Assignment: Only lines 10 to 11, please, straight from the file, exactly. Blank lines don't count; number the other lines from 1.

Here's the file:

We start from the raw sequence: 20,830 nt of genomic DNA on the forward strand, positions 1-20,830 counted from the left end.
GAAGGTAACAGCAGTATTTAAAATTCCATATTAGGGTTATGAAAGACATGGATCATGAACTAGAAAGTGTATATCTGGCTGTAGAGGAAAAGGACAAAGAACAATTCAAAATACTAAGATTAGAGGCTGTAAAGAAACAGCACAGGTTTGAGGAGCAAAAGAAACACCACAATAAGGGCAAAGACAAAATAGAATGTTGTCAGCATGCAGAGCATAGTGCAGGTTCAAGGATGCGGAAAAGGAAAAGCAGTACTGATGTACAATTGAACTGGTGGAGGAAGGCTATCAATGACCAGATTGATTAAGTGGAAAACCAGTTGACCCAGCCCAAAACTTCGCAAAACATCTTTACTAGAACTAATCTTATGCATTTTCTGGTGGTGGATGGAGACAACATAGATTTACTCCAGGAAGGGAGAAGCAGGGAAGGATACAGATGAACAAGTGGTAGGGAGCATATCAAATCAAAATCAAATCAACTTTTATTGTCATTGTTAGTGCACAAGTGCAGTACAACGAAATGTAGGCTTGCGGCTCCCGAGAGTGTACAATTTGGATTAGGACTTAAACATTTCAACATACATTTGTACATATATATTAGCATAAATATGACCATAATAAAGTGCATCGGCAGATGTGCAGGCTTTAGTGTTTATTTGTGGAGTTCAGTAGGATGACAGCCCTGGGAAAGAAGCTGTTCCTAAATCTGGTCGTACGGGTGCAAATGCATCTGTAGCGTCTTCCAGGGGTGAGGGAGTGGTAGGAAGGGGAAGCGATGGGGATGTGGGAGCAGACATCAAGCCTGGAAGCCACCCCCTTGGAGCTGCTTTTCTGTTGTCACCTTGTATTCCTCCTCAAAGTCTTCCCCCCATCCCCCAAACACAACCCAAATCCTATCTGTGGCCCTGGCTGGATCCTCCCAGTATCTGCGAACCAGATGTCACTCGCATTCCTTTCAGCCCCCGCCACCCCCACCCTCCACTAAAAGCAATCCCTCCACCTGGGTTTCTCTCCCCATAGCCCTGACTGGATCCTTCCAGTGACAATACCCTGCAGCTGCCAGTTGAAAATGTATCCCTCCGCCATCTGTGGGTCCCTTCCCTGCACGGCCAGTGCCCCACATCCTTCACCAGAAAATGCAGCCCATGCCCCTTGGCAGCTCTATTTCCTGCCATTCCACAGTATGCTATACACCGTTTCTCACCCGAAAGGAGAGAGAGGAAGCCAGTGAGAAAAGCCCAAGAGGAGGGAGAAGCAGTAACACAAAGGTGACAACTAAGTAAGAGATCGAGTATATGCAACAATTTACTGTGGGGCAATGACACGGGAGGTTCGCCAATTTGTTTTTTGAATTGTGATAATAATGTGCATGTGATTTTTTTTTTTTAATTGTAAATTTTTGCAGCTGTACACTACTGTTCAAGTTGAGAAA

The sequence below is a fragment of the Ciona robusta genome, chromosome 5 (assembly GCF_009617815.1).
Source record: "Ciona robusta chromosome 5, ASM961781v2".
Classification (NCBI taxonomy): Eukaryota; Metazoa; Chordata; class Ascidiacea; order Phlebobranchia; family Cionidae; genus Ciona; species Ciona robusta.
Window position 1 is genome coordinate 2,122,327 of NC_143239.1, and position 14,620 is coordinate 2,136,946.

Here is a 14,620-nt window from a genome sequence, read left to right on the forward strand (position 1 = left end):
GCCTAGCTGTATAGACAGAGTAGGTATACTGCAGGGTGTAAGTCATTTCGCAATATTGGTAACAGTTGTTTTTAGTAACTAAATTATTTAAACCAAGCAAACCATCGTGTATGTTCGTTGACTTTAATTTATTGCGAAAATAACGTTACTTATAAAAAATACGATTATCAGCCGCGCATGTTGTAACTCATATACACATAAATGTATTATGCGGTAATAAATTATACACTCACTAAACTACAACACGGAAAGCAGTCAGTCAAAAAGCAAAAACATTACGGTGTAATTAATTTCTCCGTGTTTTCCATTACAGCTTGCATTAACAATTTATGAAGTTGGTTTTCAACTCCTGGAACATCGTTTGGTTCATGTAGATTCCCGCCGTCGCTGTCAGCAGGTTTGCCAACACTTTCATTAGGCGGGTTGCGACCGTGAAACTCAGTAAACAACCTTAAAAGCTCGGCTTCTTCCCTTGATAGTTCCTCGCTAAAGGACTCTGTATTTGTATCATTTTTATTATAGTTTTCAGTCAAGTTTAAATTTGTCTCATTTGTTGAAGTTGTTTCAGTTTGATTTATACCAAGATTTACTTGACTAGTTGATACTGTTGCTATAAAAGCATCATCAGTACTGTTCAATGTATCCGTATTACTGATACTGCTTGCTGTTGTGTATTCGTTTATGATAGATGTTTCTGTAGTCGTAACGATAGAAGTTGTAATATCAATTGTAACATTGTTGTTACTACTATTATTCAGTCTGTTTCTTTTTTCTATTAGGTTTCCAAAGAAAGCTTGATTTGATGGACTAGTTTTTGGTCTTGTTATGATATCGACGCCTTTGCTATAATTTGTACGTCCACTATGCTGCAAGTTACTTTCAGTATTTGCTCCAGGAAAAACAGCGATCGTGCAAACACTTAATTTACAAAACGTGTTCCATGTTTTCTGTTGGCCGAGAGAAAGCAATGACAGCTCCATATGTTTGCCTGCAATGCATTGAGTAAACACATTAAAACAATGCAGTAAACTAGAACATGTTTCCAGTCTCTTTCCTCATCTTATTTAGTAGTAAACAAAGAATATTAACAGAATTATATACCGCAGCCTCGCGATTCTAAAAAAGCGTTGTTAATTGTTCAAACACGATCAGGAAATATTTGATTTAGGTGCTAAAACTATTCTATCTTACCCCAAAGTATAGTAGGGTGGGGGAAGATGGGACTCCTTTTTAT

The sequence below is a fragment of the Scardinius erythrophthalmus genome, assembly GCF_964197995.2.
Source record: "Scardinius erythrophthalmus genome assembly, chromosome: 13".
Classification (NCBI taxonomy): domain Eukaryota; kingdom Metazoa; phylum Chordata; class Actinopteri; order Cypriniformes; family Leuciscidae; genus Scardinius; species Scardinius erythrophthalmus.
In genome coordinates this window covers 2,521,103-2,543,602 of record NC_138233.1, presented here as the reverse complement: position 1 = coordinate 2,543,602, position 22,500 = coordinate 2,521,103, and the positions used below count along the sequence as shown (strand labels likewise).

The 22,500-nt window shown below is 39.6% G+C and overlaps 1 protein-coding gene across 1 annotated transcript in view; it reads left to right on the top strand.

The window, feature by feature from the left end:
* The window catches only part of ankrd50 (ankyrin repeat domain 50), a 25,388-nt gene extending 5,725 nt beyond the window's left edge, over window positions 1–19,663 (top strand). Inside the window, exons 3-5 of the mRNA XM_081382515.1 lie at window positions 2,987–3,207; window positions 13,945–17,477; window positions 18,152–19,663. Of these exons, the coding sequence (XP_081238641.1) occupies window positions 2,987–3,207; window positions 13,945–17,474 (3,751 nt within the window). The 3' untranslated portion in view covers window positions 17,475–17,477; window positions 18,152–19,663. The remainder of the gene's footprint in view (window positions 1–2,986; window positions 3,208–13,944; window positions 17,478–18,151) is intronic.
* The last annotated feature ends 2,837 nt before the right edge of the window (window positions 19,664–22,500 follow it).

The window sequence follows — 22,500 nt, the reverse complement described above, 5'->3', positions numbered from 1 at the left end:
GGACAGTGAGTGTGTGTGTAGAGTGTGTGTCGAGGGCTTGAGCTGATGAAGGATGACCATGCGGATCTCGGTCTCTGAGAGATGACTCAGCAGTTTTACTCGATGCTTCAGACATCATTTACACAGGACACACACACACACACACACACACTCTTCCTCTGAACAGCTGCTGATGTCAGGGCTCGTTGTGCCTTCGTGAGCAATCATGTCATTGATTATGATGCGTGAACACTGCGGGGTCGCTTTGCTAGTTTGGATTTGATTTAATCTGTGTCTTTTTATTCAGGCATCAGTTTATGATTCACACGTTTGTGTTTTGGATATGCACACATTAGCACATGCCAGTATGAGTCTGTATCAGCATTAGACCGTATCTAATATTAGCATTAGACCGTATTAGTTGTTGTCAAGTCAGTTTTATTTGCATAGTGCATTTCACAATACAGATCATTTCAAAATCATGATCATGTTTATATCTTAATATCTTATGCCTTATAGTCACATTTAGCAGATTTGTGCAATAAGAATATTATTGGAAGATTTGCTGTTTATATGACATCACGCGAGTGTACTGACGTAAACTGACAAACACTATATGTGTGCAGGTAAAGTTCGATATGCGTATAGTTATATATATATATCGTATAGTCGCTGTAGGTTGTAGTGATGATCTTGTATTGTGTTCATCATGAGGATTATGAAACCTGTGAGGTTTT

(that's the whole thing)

Source record: "Scardinius erythrophthalmus genome assembly, chromosome: 13".
Classification (NCBI taxonomy): domain Eukaryota; kingdom Metazoa; phylum Chordata; class Actinopteri; order Cypriniformes; family Leuciscidae; genus Scardinius; species Scardinius erythrophthalmus.